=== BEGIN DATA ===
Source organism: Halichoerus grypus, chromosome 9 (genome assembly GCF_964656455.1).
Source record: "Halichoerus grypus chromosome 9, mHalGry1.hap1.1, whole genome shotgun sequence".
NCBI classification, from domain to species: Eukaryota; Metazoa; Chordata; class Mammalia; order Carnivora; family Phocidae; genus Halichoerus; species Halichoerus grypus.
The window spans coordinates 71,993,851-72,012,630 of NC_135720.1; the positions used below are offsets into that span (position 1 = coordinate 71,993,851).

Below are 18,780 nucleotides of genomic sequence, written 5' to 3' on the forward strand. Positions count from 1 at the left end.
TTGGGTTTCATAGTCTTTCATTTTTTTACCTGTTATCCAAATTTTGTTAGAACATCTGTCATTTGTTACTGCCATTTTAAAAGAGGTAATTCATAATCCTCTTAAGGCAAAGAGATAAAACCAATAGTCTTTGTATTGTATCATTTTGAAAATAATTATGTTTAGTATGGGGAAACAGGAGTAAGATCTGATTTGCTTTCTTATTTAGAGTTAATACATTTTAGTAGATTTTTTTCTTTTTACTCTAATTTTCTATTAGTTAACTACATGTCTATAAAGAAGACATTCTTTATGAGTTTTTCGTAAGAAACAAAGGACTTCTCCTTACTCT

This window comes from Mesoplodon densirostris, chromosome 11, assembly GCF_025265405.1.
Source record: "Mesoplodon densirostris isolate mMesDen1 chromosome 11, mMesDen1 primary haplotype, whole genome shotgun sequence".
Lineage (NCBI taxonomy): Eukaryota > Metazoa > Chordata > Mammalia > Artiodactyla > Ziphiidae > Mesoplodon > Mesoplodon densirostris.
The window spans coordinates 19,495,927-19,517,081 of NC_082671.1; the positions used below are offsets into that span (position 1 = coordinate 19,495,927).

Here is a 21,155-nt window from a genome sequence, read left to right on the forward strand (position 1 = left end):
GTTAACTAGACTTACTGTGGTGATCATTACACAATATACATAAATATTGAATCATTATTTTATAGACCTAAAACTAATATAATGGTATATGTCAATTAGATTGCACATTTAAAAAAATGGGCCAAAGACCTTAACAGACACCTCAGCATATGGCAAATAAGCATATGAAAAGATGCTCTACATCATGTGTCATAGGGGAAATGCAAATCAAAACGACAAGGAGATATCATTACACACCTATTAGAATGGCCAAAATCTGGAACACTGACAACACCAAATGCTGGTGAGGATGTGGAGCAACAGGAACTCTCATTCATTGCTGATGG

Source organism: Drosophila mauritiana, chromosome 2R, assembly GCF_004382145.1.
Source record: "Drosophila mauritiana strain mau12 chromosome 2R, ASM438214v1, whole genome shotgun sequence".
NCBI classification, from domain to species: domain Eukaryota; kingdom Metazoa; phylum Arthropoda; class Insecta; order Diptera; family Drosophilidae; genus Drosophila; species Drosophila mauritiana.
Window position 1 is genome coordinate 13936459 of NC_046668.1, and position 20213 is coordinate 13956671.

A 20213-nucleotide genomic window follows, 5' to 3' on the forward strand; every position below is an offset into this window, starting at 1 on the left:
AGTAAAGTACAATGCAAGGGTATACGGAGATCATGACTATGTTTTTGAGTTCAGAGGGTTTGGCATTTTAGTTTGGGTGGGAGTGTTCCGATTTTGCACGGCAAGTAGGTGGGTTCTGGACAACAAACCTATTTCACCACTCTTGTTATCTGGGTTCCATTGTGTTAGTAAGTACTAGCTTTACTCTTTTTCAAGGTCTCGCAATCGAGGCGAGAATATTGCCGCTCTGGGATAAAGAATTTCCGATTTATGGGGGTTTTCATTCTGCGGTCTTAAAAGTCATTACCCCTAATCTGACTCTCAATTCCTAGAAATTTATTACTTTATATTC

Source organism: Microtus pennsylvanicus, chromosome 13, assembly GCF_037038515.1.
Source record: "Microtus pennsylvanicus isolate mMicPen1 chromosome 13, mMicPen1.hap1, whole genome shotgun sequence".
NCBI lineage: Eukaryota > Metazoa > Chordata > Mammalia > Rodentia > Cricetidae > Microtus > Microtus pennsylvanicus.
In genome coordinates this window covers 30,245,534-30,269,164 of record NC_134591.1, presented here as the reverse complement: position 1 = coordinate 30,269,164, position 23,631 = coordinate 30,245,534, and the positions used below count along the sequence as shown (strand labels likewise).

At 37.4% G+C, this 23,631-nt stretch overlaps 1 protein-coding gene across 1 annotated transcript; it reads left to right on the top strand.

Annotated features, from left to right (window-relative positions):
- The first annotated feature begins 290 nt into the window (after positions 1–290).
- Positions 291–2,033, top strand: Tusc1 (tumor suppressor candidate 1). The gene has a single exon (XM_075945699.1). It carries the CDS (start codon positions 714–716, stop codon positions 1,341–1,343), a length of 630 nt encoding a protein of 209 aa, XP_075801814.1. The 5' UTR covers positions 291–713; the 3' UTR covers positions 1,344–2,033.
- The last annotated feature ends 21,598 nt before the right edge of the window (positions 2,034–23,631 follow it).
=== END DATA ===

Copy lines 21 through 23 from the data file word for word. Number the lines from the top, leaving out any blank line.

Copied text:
NCBI lineage: Eukaryota > Metazoa > Chordata > Mammalia > Rodentia > Cricetidae > Microtus > Microtus pennsylvanicus.
In genome coordinates this window covers 30,245,534-30,269,164 of record NC_134591.1, presented here as the reverse complement: position 1 = coordinate 30,269,164, position 23,631 = coordinate 30,245,534, and the positions used below count along the sequence as shown (strand labels likewise).

At 37.4% G+C, this 23,631-nt stretch overlaps 1 protein-coding gene across 1 annotated transcript; it reads left to right on the top strand.